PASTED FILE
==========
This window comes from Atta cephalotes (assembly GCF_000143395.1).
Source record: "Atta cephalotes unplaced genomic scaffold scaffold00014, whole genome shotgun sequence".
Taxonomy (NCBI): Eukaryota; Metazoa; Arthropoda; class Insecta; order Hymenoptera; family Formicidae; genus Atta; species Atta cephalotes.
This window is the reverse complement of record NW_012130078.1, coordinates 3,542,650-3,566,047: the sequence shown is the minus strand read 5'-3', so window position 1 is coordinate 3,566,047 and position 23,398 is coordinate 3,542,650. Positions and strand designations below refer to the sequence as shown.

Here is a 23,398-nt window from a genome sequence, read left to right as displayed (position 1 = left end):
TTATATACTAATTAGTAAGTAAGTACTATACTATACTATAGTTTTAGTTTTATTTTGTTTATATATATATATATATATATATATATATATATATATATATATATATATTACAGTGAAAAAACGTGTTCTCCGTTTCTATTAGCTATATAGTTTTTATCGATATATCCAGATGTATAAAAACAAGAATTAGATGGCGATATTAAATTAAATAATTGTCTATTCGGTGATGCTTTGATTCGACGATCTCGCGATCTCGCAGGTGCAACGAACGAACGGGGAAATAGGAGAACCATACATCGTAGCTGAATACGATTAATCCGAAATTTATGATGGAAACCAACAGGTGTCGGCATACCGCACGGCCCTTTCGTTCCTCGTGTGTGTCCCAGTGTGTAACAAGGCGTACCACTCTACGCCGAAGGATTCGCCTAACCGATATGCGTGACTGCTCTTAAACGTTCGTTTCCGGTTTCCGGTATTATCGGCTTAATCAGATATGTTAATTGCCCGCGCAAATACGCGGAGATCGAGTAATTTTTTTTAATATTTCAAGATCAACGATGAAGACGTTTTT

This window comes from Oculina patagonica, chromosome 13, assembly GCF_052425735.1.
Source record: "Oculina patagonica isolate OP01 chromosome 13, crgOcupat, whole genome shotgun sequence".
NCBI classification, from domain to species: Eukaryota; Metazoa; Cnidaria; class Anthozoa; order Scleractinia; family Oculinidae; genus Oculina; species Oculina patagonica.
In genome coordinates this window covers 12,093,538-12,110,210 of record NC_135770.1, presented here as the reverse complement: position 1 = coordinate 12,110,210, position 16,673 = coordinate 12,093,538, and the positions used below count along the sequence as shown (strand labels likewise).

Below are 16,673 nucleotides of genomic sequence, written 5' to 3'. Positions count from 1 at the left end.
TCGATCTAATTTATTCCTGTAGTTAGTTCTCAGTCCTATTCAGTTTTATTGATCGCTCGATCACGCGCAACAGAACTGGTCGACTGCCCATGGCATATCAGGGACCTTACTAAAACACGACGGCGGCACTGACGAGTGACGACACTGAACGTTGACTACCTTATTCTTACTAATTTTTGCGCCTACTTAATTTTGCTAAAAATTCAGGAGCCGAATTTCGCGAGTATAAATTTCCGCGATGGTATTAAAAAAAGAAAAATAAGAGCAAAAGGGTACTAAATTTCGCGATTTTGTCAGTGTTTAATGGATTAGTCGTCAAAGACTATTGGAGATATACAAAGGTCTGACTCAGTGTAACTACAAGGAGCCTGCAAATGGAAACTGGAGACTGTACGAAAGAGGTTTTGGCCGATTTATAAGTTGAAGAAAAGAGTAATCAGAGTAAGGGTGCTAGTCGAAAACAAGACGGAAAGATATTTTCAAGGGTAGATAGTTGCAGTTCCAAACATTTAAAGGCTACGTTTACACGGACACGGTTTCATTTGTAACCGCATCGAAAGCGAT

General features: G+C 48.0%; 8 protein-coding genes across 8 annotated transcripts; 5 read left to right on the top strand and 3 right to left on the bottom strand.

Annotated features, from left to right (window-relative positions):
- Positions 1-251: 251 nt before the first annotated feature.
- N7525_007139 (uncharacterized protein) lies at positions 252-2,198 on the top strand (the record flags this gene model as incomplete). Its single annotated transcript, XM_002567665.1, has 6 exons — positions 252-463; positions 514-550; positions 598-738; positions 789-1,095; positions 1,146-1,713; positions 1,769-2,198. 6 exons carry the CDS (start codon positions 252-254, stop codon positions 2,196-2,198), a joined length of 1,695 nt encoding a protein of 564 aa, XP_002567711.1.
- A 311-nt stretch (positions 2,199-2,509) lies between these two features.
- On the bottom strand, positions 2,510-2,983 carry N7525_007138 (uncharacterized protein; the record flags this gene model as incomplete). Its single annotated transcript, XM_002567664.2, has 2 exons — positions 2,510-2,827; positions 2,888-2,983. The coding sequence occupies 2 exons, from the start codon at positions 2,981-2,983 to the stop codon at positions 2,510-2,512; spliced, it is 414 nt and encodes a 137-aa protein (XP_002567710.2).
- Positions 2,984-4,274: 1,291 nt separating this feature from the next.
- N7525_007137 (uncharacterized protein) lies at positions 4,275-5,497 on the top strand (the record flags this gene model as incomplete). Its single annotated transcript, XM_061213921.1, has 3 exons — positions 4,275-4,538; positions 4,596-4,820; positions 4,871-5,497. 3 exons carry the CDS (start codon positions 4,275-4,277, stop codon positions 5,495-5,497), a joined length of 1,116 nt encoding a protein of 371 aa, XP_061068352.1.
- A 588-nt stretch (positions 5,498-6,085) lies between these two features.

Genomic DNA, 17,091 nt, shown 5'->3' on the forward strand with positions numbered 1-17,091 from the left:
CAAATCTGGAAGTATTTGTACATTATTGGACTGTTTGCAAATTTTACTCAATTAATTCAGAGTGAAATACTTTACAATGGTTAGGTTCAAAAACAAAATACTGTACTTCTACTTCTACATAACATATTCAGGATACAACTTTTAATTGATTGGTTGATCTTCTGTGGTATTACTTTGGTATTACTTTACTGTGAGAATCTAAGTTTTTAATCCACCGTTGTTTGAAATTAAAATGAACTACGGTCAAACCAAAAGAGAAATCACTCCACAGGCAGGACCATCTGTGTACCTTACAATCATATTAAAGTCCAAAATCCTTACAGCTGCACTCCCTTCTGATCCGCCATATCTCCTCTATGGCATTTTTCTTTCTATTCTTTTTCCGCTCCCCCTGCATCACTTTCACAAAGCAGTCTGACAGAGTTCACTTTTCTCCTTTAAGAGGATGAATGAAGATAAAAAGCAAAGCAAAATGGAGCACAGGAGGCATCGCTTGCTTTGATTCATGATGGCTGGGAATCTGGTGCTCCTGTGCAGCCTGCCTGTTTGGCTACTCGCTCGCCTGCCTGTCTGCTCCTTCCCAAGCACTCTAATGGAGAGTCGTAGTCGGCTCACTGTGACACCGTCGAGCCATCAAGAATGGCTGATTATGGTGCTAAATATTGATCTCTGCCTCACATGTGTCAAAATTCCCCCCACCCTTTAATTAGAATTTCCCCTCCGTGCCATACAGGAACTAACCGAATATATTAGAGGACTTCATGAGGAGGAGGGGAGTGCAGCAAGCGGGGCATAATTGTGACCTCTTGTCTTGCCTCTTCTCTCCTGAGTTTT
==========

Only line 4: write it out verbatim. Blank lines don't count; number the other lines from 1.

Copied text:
This window is the reverse complement of record NW_012130078.1, coordinates 3,542,650-3,566,047: the sequence shown is the minus strand read 5'-3', so window position 1 is coordinate 3,566,047 and position 23,398 is coordinate 3,542,650. Positions and strand designations below refer to the sequence as shown.